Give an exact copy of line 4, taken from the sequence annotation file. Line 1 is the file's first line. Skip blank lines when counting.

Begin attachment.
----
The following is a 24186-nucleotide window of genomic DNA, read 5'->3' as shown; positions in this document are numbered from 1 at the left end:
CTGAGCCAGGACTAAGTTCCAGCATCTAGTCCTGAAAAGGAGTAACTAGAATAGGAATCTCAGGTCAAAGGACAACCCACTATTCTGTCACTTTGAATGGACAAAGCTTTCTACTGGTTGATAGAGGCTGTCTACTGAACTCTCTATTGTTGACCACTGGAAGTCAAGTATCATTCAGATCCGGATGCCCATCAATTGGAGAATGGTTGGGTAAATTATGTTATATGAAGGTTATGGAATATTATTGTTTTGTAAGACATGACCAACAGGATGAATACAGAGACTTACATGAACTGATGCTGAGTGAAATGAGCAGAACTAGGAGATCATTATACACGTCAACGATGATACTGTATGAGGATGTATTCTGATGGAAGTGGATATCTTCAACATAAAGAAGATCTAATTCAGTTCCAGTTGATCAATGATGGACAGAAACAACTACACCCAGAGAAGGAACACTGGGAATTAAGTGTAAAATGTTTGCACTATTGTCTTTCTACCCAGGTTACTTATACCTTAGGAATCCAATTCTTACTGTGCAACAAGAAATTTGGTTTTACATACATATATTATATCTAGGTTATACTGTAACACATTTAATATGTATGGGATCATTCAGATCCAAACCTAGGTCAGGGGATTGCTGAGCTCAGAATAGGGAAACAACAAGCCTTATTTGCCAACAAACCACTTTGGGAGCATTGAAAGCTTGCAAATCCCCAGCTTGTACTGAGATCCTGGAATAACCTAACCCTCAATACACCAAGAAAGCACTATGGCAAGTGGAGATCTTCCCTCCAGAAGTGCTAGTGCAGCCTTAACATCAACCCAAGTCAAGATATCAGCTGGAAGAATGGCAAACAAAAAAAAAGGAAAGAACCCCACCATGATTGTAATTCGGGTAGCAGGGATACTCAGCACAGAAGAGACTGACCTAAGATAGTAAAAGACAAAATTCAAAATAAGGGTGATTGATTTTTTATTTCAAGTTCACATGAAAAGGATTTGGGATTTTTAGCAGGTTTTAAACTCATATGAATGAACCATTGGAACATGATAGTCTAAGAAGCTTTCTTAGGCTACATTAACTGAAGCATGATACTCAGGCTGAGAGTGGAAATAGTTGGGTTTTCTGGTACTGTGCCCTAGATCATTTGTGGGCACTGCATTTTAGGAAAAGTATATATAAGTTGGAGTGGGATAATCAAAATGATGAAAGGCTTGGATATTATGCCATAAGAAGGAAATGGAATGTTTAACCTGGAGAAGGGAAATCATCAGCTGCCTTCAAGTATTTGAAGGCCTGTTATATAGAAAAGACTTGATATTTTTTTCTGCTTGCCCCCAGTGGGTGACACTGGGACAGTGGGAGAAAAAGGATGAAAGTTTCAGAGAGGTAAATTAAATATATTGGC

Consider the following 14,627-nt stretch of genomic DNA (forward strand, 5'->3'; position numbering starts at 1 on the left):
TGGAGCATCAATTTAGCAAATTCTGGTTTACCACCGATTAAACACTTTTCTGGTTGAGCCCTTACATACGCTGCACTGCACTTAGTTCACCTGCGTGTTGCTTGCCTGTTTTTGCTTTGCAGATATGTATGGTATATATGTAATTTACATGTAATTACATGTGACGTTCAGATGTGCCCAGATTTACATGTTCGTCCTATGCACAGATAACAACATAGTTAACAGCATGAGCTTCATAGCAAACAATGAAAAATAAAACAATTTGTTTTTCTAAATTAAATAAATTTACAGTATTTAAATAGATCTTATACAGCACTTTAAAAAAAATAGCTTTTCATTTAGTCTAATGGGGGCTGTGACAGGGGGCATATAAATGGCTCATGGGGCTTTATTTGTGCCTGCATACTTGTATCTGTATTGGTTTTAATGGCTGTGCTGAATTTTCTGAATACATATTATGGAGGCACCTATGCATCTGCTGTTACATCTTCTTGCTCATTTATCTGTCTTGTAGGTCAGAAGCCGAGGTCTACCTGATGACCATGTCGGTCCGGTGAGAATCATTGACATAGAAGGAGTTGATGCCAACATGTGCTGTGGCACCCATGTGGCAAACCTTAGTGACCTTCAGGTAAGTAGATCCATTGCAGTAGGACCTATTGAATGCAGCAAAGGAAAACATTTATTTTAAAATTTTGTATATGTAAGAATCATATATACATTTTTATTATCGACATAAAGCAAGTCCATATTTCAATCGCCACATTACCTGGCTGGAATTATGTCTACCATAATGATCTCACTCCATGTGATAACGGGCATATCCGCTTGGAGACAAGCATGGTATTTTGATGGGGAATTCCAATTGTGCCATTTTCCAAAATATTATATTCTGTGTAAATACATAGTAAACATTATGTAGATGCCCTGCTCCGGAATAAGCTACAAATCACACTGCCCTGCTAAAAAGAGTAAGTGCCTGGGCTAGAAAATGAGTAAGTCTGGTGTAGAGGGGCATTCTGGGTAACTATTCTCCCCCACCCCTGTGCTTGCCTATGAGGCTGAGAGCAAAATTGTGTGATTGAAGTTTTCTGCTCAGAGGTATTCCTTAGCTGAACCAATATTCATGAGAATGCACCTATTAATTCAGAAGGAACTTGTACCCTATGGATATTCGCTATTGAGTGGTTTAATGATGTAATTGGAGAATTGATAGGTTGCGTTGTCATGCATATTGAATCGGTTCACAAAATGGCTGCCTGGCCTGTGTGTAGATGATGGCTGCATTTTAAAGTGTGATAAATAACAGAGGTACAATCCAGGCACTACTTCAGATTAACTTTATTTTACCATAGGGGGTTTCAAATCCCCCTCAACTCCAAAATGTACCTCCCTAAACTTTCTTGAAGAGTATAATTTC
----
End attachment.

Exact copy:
TGGAGCATCAATTTAGCAAATTCTGGTTTACCACCGATTAAACACTTTTCTGGTTGAGCCCTTACATACGCTGCACTGCACTTAGTTCACCTGCGTGTTGCTTGCCTGTTTTTGCTTTGCAGATATGTATGGTATATATGTAATTTACATGTAATTACATGTGACGTTCAGATGTGCCCAGATTTACATGTTCGTCCTATGCACAGATAACAACATAGTTAACAGCATGAGCTTCATAGCAAACAATGAAAAATAAAACAATTTGTTTTTCTAAATTAAATAAATTTACAGTATTTAAATAGATCTTATACAGCACTTTAAAAAAAATAGCTTTTCATTTAGTCTAATGGGGGCTGTGACAGGGGGCATATAAATGGCTCATGGGGCTTTATTTGTGCCTGCATACTTGTATCTGTATTGGTTTTAATGGCTGTGCTGAATTTTCTGAATACATATTATGGAGGCACCTATGCATCTGCTGTTACATCTTCTTGCTCATTTATCTGTCTTGTAGGTCAGAAGCCGAGGTCTACCTGATGACCATGTCGGTCCGGTGAGAATCATTGACATAGAAGGAGTTGATGCCAACATGTGCTGTGGCACCCATGTGGCAAACCTTAGTGACCTTCAGGTAAGTAGATCCATTGCAGTAGGACCTATTGAATGCAGCAAAGGAAAACATTTATTTTAAAATTTTGTATATGTAAGAATCATATATACATTTTTATTATCGACATAAAGCAAGTCCATATTTCAATCGCCACATTACCTGGCTGGAATTATGTCTACCATAATGATCTCACTCCATGTGATAACGGGCATATCCGCTTGGAGACAAGCATGGTATTTTGATGGGGAATTCCAATTGTGCCATTTTCCAAAATATTATATTCTGTGTAAATACATAGTAAACATTATGTAGATGCCCTGCTCCGGAATAAGCTACAAATCACACTGCCCTGCTAAAAAGAGTAAGTGCCTGGGCTAGAAAATGAGTAAGTCTGGTGTAGAGGGGCATTCTGGGTAACTATTCTCCCCCACCCCTGTGCTTGCCTATGAGGCTGAGAGCAAAATTGTGTGATTGAAGTTTTCTGCTCAGAGGTATTCCTTAGCTGAACCAATATTCATGAGAATGCACCTATTAATTCAGAAGGAACTTGTACCCTATGGATATTCGCTATTGAGTGGTTTAATGATGTAATTGGAGAATTGATAGGTTGCGTTGTCATGCATATTGAATCGGTTCACAAAATGGCTGCCTGGCCTGTGTGTAGATGATGGCTGCATTTTAAAGTGTGATAAATAACAGAGGTACAATCCAGGCACTACTTCAGATTAACTTTATTTTACCATAGGGGGTTTCAAATCCCCCTCAACTCCAAAATGTACCTCCCTAAACTTTCTTGAAGAGTATAATTTC